This rough-hewn granite obelisk commemorates the daylong battle that occurred here on October 10, 1774. It also commemorates Livia Simpson-Poffenbarger's tireless efforts to have the nation recognize the importance of the engagement, which she considered the first battle of the American Revolution. Her persistence paid off when the U.S. Congress appropriated $10,000 for the monument in 1908. Armed with additional funds, the Ladies Monument Association contracted with Boston's Van-Amringe Granite Company, which had also erected monuments at Gettysburg, to furnish plans and specifications. For $16,000, including shipment and erection, the ladies ordered “a monument of Balfour granite, the statue thereon to be of Westerly granite. The shaft is an obelisk with a base twenty-four feet square, the height to be eighty-two feet. The statue is to be that of a colonial soldier of the primitive Virginia style, dressed in hunting shirt, coon skin cap, leather breeches and long rifle.” One hundred fifty-two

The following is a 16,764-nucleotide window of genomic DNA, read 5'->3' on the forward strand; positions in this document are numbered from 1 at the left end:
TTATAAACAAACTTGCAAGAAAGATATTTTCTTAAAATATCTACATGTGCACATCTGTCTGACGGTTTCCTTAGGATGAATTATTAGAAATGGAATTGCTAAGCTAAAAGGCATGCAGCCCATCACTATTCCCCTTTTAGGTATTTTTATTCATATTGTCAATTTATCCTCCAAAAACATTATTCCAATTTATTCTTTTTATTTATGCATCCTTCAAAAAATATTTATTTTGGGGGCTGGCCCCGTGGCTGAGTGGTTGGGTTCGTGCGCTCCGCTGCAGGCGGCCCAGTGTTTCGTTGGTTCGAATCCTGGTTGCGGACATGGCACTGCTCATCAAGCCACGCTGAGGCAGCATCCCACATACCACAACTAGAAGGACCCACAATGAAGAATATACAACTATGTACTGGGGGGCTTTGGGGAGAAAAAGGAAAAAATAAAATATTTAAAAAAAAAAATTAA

An 8-foot granite soldier with a coonskin cap in his right hand and a long rifle in his left faces eastward in “at ease” position at the monument's base. The Smith Granite Company of Westerly, Rhode Island, provided the statue. Albert Russell and Sons of Newburyport, Massachusetts, cast the bronze plaques that detail the history of the battle and list the names of its participants. The monument, one of West Virginia's earliest and still one of its largest memorials, dominates the point where the Kanawha flows into the Ohio. Whether it commemorates the first battle of the American Revolution is another matter.
Also on the grounds are monuments to Chief Cornstalk, reinterred here in 1909, and “Mad Anne” Bailey (1742–1825), a popular pioneer heroine whose exploits have been so blown out of proportion over the years that it is hard to separate fact from myth. Near the Ohio riverbank a plaque identifies the site where French explorer Pierre-Joseph Céloron de Blainville buried a lead plate on August 18, 1749, claiming the Ohio, or Belle Rivière, for France. It was uncovered almost a hundred years later.